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AFTERMATH OF A HURRICANE

On Storm, Bush Aims to Be Unlike Dad

August 15, 2004|Peter Wallsten | Times Staff Writer

WASHINGTON — Just as his father did 12 years before, President Bush is flying to Florida to survey the damage wrought by a major hurricane less than three months before facing a hotly contested election.

Republicans hope the parallels end there.

After Hurricane Andrew left thousands homeless in August 1992, the first President Bush's administration was bitterly criticized for moving too slowly to deliver food, water and troops. Although his campaign vastly outspent Bill Clinton, his support ebbed and he was forced to defend what once had been considered home turf, winning by a small margin.

The federal response was noticeably different this week. Even before Hurricane Charley struck, the second Bush White House was poised to act, this time backed by another Bush in the Florida governor's mansion. Hours after Hurricane Charley made landfall, federal aid was flowing, and the president was to arrive this morning.

Everybody this time also was aware of the political stakes: Florida's 27 electoral votes are up for grabs, with the latest survey giving Democratic challenger John F. Kerry a 7-point lead in the state that decided the 2000 election by 537 votes.

For a president whose approach often seems designed to avoid the pitfalls as well as the fate of his father -- from the war in Iraq to the economy -- the response to Hurricane Charley follows the same pattern.

As emergency crews and National Guard troops swooped in to help residents across the state, the start of the cleanup Saturday brought a public relations effort apparently designed to show that history would not be repeated. President Bush, brother Jeb Bush -- Florida's governor and the president's state campaign chairman -- and other state Republicans showered Floridians with promises, assurances and lists of toll-free numbers they could call for help.

"While this is a day of complete devastation and real tragedy, and there's a lot of sadness in people's hearts right now, I'm absolutely convinced that, in a shorter period of time than we experienced in Hurricane Andrew, people's hopes will be lifted," Gov. Bush said.

At the same time, the state's lieutenant governor, Toni Jennings, a Republican and a former state senator from Orlando, addressed reporters in her hometown. "We were better prepared than we've ever been before," she said. Jeb Bush, as a resident of Miami in 1992 and a Florida director for his father's reelection campaign, witnessed firsthand the personal and political fallout of the earlier storm.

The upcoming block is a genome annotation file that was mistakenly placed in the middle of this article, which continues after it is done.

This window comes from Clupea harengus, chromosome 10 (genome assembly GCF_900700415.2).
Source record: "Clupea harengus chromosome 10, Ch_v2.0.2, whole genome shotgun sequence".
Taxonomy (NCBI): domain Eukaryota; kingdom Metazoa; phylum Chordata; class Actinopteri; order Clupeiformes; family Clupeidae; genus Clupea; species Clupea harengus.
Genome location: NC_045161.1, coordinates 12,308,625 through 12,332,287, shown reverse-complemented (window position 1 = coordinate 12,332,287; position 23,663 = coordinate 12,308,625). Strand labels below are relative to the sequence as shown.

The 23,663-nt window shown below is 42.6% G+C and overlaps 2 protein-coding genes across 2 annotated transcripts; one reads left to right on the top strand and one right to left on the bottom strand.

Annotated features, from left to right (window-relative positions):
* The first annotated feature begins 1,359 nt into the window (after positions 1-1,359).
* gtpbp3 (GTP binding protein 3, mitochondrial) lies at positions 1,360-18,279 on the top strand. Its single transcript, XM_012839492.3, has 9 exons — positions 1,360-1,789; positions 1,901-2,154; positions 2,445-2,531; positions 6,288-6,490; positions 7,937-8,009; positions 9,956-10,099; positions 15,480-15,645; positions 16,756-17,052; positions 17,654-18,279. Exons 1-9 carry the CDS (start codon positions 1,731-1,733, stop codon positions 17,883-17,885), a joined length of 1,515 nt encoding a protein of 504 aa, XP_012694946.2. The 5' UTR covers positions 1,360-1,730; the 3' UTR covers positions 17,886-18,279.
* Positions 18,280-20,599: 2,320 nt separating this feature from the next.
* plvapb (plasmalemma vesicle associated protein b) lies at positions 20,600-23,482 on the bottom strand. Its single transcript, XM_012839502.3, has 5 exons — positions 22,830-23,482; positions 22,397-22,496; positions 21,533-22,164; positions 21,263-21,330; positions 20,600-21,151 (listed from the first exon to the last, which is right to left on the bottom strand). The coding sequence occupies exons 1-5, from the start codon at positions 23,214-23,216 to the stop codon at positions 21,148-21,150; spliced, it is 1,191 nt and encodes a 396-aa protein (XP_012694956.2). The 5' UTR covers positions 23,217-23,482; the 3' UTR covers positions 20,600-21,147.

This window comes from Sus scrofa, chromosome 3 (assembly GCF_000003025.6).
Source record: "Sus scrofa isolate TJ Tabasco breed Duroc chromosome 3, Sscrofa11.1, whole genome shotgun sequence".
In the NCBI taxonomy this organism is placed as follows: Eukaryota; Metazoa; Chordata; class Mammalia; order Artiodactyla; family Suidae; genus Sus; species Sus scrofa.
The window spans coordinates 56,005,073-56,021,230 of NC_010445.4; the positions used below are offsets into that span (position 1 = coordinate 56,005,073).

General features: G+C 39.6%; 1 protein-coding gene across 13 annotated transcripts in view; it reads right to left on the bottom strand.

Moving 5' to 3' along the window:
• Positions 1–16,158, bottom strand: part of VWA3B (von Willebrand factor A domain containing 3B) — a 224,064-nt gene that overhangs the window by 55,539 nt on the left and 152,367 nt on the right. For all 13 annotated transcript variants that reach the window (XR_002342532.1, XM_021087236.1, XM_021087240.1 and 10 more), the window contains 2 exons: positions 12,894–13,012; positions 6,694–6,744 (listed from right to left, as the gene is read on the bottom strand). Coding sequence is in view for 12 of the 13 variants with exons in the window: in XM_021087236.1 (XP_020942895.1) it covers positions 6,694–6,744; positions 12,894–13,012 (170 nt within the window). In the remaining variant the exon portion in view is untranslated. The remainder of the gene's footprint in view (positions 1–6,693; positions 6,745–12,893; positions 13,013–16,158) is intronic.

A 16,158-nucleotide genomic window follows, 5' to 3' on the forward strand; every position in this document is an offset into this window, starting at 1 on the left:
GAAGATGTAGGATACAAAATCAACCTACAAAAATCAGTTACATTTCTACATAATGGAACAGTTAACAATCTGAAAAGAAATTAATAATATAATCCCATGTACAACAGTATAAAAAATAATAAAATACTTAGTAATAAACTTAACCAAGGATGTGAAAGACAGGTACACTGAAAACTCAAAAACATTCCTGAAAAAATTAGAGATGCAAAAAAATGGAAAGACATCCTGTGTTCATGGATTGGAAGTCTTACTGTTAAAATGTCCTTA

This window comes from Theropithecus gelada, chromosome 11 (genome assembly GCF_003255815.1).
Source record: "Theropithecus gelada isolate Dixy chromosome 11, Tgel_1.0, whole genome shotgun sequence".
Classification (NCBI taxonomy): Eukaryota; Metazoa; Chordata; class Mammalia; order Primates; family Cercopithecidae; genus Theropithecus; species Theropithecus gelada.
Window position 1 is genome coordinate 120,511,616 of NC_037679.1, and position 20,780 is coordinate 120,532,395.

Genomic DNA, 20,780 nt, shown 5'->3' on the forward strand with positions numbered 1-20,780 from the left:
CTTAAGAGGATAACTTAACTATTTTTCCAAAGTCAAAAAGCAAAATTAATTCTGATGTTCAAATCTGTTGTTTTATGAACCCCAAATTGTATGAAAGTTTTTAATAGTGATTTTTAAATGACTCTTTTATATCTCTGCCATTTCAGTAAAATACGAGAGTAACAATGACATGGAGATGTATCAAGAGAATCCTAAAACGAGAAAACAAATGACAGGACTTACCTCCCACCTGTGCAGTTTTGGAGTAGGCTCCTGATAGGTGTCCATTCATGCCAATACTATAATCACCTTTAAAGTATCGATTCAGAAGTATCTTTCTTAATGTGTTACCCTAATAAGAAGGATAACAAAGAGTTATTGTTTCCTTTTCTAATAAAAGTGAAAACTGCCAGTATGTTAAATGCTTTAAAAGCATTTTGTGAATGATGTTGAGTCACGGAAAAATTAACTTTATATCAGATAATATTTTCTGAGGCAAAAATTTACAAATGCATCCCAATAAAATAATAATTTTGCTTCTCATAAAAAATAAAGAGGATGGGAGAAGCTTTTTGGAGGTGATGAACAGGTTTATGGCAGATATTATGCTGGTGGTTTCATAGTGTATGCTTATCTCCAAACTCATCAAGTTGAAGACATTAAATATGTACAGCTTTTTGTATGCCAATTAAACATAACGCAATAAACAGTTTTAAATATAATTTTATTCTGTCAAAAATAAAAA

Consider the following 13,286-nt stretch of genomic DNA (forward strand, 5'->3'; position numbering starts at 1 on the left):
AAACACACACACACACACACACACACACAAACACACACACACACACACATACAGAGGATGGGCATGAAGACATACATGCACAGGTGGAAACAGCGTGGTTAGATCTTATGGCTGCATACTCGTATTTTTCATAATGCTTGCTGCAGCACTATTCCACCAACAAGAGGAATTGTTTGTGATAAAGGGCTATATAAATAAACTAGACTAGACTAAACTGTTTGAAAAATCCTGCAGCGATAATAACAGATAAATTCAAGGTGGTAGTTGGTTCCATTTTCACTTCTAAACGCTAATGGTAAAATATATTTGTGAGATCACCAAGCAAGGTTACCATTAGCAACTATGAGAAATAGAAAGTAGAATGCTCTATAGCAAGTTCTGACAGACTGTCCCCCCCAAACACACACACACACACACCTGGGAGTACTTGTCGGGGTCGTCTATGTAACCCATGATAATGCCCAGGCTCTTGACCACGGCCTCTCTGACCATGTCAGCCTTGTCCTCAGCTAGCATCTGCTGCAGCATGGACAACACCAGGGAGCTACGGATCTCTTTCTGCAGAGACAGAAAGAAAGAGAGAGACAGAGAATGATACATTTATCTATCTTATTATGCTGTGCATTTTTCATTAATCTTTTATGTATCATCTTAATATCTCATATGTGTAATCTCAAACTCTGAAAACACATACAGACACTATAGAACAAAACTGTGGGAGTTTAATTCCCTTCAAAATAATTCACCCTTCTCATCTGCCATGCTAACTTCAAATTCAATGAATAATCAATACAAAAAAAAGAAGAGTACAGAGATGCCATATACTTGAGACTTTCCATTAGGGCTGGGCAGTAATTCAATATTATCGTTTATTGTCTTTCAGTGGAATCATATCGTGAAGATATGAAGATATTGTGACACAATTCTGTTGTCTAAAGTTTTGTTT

While the governor and his lieutenant addressed televised news conferences in Punta Gorda, the site of the worst devastation, and elsewhere, the governor's brother told those at a Sioux City, Iowa, campaign rally of his plan to visit Florida for the second time in a week. The president rolled through the Panhandle on his "Heart and Soul" bus tour Tuesday.

"I'm going to travel down to Florida to visit with those whose lives have been hurt by Hurricane Charley," the president said. "I just want them to know that our federal government is responding quickly."

Kerry, too, kept his eye on the situation in Florida -- where he and supporters were spending millions of dollars to defeat Bush. But on Saturday, while campaigning in Oregon, he asked his supporters in Florida to volunteer in disaster relief efforts.

Kerry, who travels with a full Secret Service detail and a press corps, said he had no immediate plans to visit the state. "For the moment, our focus is on all of the police and response personnel necessary not being diverted from a visitor, and really focusing on the recovery itself," he said.

Kerry aides said he was reconsidering plans to travel to the state later this week.

The focus of Saturday's public events was on ensuring that help found its way to thousands left homeless and without basic necessities. But Florida political insiders said the realities of the looming election were impossible to ignore.

Although Andrew was at the time the largest natural disaster to hit the country, Hurricane Charley was in many ways more of a political challenge.

Andrew's wrath was isolated to a smaller area in a heavily Democratic part of the state. Charley struck southwest Florida, a fast-growing and heavily Republican region, and then cut a swath along Interstate 4 from conservative Polk County through suburban Osceola County, Orlando and then across Daytona Beach -- a region considered crucial for the president's reelection.

Bush plans an early-morning visit today to Florida, with a stop in Punta Gorda.

Another political complication is that the storm could prove to be a major distraction from the state's Aug. 31 primary election for the U.S. Senate, a race in which both parties feature competitive and crowded contests among candidates wanting to succeed retiring Democratic Sen. Bob Graham.

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